A SMALL TOWN in the former British colony of Virginia is paying the price of not standing up to the MPAA.
Coshocton, which is in Ohio and does not have a great tradition of standing up to authority, decided that it would be a wizard wheeze to turn control of its municipal network over to the movie companies' cartel. After all it did not want any nasty 'pirates' in its fine little town, it wanted only plain decent folk who buy lots of gingham and bake lots of apple pies.
Imagine its shock when the MPAA forced the town to shut down its entire free municipal WiFi network because of a single instance of a single user illegally downloading a copyrighted movie.
We are not talking a big network here. Sometimes it handles 100 people a day during busy times. The closure of the network means that the Coshocton County Sheriff's deputies can't complete a traffic or incident report and out-of-town business people can't park in town and use their laptops to connect to the Internet.
Because the whole network has a single IP address, the town did not know who the pirate was, so the MPAA demanded that the network be shut off.
The case is fairly typical of what has been happening on a wider scale across the world. The MPAA and its music industry cousin the RIAA have been running around, lobbying about the perils of 'piracy' and screaming that they'll be forced out of business and Western civilisation will fall unless peer-to-peer filesharing is stamped out or everyone even suspected of copyright infringement is hounded, fined, booted off the Internet or all of the above plus criminalised.
Rather than engage their brains and tell the entertainment companies along with the RIAA and MPAA to go forth and multiply, politicians seem to want to roll over and give the entertainment industries everything they want.
France was prepared to switch off Internet connections to those the MPAA and RIAA said were 'pirates'. It was only when it was pointed out that this was against the constitution without due process of law that the government backed down, partly.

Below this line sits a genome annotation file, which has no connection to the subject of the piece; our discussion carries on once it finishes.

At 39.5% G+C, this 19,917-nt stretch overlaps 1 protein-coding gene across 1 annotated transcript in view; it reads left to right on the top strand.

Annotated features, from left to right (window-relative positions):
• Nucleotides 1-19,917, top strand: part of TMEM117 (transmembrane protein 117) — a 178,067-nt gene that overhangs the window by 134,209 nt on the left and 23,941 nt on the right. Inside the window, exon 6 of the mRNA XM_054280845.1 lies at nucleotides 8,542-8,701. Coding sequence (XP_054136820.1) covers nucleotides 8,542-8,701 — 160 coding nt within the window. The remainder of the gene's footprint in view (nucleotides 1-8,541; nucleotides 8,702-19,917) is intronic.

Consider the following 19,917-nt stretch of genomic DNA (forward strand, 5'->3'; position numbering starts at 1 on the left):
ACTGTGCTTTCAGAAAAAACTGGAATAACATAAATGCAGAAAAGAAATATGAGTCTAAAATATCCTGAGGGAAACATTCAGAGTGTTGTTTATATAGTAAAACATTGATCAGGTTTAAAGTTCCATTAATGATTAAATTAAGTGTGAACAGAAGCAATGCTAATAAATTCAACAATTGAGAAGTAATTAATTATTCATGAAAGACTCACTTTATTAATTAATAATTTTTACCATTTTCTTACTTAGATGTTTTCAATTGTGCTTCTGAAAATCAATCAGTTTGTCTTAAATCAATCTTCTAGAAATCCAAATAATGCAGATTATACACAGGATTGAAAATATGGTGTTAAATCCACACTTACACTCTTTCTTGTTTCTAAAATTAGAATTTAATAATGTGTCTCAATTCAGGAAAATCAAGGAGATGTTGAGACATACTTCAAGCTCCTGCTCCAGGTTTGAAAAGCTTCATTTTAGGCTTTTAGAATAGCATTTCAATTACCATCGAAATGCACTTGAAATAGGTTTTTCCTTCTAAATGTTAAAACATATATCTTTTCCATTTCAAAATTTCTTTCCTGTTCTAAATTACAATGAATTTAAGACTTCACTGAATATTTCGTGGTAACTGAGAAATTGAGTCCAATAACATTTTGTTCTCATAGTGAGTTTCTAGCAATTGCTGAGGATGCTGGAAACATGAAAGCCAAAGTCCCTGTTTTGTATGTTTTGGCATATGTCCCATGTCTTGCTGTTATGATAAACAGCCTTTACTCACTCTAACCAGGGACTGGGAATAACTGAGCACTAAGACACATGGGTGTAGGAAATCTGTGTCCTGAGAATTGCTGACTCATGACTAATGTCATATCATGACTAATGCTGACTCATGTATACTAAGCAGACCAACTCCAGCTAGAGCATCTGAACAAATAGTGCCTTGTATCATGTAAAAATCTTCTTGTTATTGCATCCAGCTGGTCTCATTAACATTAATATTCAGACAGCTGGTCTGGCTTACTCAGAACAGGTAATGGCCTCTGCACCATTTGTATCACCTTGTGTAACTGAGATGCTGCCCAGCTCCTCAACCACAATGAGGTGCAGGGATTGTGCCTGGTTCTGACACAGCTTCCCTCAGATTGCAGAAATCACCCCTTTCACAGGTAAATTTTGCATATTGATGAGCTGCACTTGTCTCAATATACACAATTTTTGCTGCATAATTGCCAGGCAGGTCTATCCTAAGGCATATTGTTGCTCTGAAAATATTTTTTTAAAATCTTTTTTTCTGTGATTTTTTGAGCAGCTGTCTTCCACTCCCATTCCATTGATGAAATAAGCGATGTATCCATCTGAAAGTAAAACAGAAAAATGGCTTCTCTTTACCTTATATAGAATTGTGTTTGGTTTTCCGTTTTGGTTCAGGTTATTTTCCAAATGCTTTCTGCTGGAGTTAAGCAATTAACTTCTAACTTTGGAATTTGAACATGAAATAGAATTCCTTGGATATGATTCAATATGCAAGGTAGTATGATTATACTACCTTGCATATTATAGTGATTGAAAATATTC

In the US, the RIAA has been litigious and made a fool of itself by dragging children, the elderly and dead people into court to face 'piracy' charges.
In other words we are not dealing with nice people, we are dealing with bullies and stick-up artists, much like common muggers except they wear suits. We elect people to protect us from such things. Society is supposed to collectvely stand up against the overly aggressive to see that weaker people can thrive and make their contributions as well.
The shutting down of a small town network is a microcosm of what the entertainment industry would do to the Internet if we give it control. Rather than protecting us, lawmakers are happy to give in and switch off whoever the RIAA, MPAA and their cronies point to. In this case it was a whole town, but why not all the users of an ISP, a cable firm, mobile carrier or telecom?
It is clearly time for the body politic to tell these clowns to go away. Any sympathy they might have attracted in their war against 'piracy' they have squandered by their greedy, self-serving, neurotic and paranoid behaviour.
If David Cameron promised that the next time he got an RIAA thug or MPAA goon in his office yammering on about Internet controls that he would tell the berk to get out or be thrown out, I might even vote for him. I might even vote for Gorden Brown if he told the music and film industries to sling their hooks. µ
Thermal imaging, better cameras, and in-built projectors are coming
Modular design is both a blessing and a curse
We round up the top 10 stories from the past seven days
For when you just can't take another long lunch break